In 2010-11, the Boston Bruins led the NHL in 5-on-5 scoring, with a ratio of 1.4. Which meant for every 1.4 goals they scored, they only allowed one against. The Bruins would go on to win their first Stanley Cup since 1972, despite a power play that struggled all season and throughout the playoffs. Boston’s 5-on-5 scoring ratio in the playoffs that year was a whopping 1.82.
As such, B’s fans will no doubt be happy to hear that their team is once again leading the league in 5-on-5 scoring ratio, with a mark of 1.59.
Here’s how all 30 teams in the league rank:
1. BOSTON 1.59
2. ANAHEIM 1.42
3. CHICAGO 1.39
4. ST LOUIS 1.38
5. LOS ANGELES 1.25
6. SAN JOSE 1.21
7. TAMPA BAY 1.18
8. MINNESOTA 1.11
9. COLORADO 1.10
10. PITTSBURGH 1.07
11. COLUMBUS 1.06
12. PHOENIX 1.03
13. NY RANGERS 1.02
14. DETROIT 1.00
15. PHILADELPHIA 0.98
16. DALLAS 0.97
17. TORONTO 0.94
18. VANCOUVER 0.94
19. WINNIPEG 0.94
20. OTTAWA 0.94
21. MONTREAL 0.90
22. WASHINGTON 0.88
23. FLORIDA 0.88
24. CAROLINA 0.88
25. NEW JERSEY 0.88
26. NY ISLANDERS 0.83
27. CALGARY 0.79
28. NASHVILLE 0.78
29. EDMONTON 0.72
30. BUFFALO 0.61
For the most part, this list comes fairly close to mirroring the Corsi* 5-on-5 list, with a few exceptions. For example, Colorado, which ranks a respectable ninth in the scoring list above but only 26th in Corsi. The difference? The Avs score on a higher percentage of their shots than most teams, and they’ve gotten great goaltending. Conversely, there’s a team like New Jersey, which ranks 25th above, but third in Corsi. The difference? You guessed it — the Devils’ low shooting and save percentages when 5-on-5.
*Corsi definition, via Extra Skater: Corsi is the number of shot attempts by a team or player. It’s used as a proxy for puck possession.
Could Raphael Diaz be on his way back to Switzerland?
We’ll know in a month.
Diaz, who lost out on the Rangers’ final blueline spot in training camp, has reported to the club’s AHL affiliate in Hartford but doesn’t seem pleased with his current situation, per the Post:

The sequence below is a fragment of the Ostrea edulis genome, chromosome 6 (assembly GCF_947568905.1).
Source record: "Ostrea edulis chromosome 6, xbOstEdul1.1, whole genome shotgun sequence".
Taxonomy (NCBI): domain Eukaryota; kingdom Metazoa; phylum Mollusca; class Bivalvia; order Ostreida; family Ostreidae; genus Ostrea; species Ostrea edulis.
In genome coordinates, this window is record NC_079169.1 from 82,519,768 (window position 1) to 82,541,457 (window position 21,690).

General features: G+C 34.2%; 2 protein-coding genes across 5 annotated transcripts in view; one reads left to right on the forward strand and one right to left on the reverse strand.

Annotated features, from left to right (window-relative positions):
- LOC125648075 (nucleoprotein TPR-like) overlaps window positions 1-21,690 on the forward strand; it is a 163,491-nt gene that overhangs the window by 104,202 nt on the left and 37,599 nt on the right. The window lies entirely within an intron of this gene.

The 29-year-old Diaz, who cleared waivers last Saturday after the Blueshirts opted to keep rookie Dylan McIlrath as the club’s seventh on the blue line, is interested in the European option if he is not in the NHL.
The Blueshirts have told Diaz they will revisit the situation at the end of October, but have not promised to release him or assign him to a European team at that point.
If Diaz, a Swiss native who represented Switzerland in the 2014 Olympics, does play in Europe during the season, he would have to go through waivers in order to return to the NHL.
Diaz’s agent, Ritch Winter, told the Post that Diaz signed a one-year, $700,000 deal with the Rangers “to play with the Rangers.”
And it’s understandable if Diaz — a journeyman offensive defenseman — isn’t happy with this situation.
While some believe McIlrath earned his roster spot on merit, some think it’s because of his contract status. McIlrath, who’s only 23 and a former first-round pick, would’ve needed to clear waivers to go back to Hartford, and it’s believed he would’ve been claimed by another club.
Bit of uncertainty out of Vancouver regarding the health of backup goalie Jacob Markstrom.
Markstrom, a late drop from the Canucks’ 5-1 opening-night win over Calgary, has suffered a hamstring injury that will keep him sidelined for another week, the club announced on Thursday.
With Markstrom out, backup duties will stay with AHL call-up Richard Bachman, who served as Ryan Miller‘s No. 2 on Wednesday.
Now, the focus turns to how long Bachman keeps those duties.
Per a Sportsnet report, Markstrom could miss up to three weeks of action with his injury. If that’s the case, Bachman will almost certainly be called into action; the Canucks will play eight games in 17 nights starting with Saturday’s home-opener against the Flames, which includes back-to-backs in Los Angeles and Anaheim on Oct. 12 and 13.
It would be asking a lot of the No. 1, 35-year-old Ryan Miller, to shoulder that entire load.
Bachman does have some NHL experience, with nearly 50 games to his credit. That includes a 3-2-0 record with the Oilers last year, in which he posted a 2.84 GAA and .911 save percentage.